Fortunately for people victimized by Archiveus, the program contained a serious flaw, namely, the needed password was hidden in the code itself, but was still found by security experts. The victims certainly got lucky that time, and one can only hope that they learned a valuable lesson from the experience.
Foiling the Kidnappers
If you wish to avoid becoming a victim of ransomware yourself, then there are a number of measures you should take as soon as possible, if you have not already implemented them.
First and foremost, you should be performing regular backups of your data. There are a wide range of backup solutions from which you can choose — including Web-based file archival services, CD-RWs, archive tapes, USB thumb drives, and external hard drives. My personal favorite is the use of a second internal hard drive, and running full backups to it every day.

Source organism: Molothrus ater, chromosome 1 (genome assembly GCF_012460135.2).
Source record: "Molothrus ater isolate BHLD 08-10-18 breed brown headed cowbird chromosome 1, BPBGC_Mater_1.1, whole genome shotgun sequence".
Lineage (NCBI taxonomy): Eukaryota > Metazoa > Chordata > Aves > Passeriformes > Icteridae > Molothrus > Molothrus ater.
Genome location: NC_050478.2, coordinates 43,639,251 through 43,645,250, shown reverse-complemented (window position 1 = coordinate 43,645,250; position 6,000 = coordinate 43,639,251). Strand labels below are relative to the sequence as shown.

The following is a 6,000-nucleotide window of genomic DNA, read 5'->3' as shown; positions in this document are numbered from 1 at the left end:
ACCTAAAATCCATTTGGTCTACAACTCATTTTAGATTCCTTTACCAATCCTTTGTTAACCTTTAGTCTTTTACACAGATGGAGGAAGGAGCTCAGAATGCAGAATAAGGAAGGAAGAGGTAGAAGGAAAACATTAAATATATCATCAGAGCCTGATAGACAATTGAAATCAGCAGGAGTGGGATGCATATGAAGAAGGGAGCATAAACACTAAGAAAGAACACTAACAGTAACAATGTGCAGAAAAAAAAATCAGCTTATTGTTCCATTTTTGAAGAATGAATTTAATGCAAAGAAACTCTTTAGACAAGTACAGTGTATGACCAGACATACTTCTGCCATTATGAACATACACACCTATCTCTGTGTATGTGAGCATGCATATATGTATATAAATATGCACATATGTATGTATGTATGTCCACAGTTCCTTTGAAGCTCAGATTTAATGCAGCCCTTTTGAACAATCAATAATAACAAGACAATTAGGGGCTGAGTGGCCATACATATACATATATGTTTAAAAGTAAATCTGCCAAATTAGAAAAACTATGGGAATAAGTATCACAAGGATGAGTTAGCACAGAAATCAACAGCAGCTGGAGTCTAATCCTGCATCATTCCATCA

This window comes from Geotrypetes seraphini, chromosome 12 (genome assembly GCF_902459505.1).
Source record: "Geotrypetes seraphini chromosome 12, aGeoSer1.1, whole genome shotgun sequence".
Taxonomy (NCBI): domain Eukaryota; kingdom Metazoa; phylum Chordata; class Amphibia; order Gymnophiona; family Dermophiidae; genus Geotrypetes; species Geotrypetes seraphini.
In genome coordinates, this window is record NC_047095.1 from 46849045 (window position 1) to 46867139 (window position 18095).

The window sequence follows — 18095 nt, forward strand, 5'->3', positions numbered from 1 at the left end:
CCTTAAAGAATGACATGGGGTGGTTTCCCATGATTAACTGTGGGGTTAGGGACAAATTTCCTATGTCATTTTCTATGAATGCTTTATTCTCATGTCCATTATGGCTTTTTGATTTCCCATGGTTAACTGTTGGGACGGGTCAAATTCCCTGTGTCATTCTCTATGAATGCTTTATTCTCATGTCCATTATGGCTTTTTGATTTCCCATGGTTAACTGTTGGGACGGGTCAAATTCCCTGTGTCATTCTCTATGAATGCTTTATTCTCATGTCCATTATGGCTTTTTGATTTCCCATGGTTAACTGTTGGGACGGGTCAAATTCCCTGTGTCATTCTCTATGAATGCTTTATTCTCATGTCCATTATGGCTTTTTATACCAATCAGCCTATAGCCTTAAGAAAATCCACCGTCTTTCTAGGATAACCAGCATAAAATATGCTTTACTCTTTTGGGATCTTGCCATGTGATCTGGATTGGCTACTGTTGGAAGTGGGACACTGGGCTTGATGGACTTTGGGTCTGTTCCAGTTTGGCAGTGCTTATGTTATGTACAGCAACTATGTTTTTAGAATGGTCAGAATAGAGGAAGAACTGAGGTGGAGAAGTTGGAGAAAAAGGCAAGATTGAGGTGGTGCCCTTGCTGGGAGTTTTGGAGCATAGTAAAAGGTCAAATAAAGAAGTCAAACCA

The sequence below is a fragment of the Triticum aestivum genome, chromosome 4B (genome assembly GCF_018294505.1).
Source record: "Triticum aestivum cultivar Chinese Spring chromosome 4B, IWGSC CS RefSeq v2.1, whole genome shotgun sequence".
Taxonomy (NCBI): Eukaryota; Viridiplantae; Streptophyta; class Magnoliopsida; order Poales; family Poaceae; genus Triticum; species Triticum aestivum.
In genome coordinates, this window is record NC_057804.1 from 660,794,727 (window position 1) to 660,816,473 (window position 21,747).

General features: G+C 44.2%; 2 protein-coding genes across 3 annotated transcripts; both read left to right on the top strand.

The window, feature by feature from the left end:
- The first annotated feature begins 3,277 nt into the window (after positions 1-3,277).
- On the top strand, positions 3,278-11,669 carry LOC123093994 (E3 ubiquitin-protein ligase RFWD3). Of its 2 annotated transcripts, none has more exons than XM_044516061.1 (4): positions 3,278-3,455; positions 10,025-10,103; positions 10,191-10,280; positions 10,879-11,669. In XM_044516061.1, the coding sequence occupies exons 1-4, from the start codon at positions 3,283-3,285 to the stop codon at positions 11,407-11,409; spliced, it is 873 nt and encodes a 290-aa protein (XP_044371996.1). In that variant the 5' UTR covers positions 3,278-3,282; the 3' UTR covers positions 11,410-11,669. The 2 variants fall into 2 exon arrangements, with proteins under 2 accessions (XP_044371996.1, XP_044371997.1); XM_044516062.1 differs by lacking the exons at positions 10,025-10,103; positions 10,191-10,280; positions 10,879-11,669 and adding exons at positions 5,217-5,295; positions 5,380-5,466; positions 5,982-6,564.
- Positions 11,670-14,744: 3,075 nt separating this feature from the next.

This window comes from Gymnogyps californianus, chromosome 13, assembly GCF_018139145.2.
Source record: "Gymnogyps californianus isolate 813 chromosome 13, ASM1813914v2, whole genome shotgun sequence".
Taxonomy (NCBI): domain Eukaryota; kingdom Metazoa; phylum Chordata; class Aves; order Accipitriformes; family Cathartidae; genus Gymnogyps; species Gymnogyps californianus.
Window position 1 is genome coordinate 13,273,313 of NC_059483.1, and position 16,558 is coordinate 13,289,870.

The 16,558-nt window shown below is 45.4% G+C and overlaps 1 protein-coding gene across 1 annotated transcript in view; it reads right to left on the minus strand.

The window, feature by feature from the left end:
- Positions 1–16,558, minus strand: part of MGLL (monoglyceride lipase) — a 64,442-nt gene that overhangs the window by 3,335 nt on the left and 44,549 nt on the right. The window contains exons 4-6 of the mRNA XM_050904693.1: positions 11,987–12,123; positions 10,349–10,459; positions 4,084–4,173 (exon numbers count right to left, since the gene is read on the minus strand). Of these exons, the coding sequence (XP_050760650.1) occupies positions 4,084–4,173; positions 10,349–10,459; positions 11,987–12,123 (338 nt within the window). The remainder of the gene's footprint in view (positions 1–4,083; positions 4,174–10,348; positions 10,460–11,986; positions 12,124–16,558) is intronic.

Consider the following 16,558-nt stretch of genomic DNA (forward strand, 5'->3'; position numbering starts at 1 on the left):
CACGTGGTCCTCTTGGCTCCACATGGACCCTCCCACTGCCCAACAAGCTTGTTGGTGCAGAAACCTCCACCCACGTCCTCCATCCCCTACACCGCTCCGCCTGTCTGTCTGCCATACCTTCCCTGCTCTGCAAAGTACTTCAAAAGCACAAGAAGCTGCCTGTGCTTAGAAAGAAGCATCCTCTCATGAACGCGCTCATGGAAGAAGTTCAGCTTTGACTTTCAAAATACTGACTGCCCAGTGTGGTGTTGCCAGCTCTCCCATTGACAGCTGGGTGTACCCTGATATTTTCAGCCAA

Yet simply running the backup process periodically is not sufficient. You should also check the contents of your important files to make sure that your data is still readable. Do not assume that reasonable file sizes indicate data integrity, because it is possible that ransomware has encrypted your files in place — in which case the file sizes will be little changed from the originals, if at all (depending upon the encryption method chosen by the attackers).
Other recommended security measures include regular use of up-to-date antivirus and anti-spyware applications. Make use of hardware and/or software firewalls. Avoid visiting websites of a questionable nature, and definitely do not download programs from such sites. Use generally more secure browsers, such as Firefox, Opera, or Safari.
Lastly, if Windows is your operating system, do not store your personal files in the "My Documents" folder, because it is such an easy target for attackers. It is much safer to store your important files in folders that you have created yourself, nowhere within the "My Documents" folder.
If you follow these security suggestions, it is highly unlikely that your critical data will ever be held hostage.
Copyright © 2008 Michael J. Ross. All rights reserved.